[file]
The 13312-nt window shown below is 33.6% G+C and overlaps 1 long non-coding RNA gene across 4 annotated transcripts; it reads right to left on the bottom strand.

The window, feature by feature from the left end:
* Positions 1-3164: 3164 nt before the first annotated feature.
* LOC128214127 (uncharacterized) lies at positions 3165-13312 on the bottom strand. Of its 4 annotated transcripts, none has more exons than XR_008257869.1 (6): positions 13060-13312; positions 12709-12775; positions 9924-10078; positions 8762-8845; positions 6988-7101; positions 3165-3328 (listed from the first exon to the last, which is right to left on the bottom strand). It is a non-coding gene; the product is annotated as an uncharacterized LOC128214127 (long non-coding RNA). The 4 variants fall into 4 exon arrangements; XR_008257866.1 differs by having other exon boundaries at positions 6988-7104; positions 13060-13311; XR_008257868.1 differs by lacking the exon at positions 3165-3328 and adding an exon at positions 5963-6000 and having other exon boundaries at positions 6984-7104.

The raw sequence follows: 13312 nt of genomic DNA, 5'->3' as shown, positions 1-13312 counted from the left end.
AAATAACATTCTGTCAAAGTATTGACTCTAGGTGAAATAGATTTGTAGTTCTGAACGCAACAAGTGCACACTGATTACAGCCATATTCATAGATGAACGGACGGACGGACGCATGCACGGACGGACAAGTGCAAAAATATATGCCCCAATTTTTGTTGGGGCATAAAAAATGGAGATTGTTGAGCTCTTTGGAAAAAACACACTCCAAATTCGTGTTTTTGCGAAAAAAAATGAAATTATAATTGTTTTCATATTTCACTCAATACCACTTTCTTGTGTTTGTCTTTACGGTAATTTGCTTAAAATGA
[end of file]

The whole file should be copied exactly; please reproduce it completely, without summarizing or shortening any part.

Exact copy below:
The 13312-nt window shown below is 33.6% G+C and overlaps 1 long non-coding RNA gene across 4 annotated transcripts; it reads right to left on the bottom strand.

The window, feature by feature from the left end:
* Positions 1-3164: 3164 nt before the first annotated feature.
* LOC128214127 (uncharacterized) lies at positions 3165-13312 on the bottom strand. Of its 4 annotated transcripts, none has more exons than XR_008257869.1 (6): positions 13060-13312; positions 12709-12775; positions 9924-10078; positions 8762-8845; positions 6988-7101; positions 3165-3328 (listed from the first exon to the last, which is right to left on the bottom strand). It is a non-coding gene; the product is annotated as an uncharacterized LOC128214127 (long non-coding RNA). The 4 variants fall into 4 exon arrangements; XR_008257866.1 differs by having other exon boundaries at positions 6988-7104; positions 13060-13311; XR_008257868.1 differs by lacking the exon at positions 3165-3328 and adding an exon at positions 5963-6000 and having other exon boundaries at positions 6984-7104.

The raw sequence follows: 13312 nt of genomic DNA, 5'->3' as shown, positions 1-13312 counted from the left end.
AAATAACATTCTGTCAAAGTATTGACTCTAGGTGAAATAGATTTGTAGTTCTGAACGCAACAAGTGCACACTGATTACAGCCATATTCATAGATGAACGGACGGACGGACGCATGCACGGACGGACAAGTGCAAAAATATATGCCCCAATTTTTGTTGGGGCATAAAAAATGGAGATTGTTGAGCTCTTTGGAAAAAACACACTCCAAATTCGTGTTTTTGCGAAAAAAAATGAAATTATAATTGTTTTCATATTTCACTCAATACCACTTTCTTGTGTTTGTCTTTACGGTAATTTGCTTAAAATGA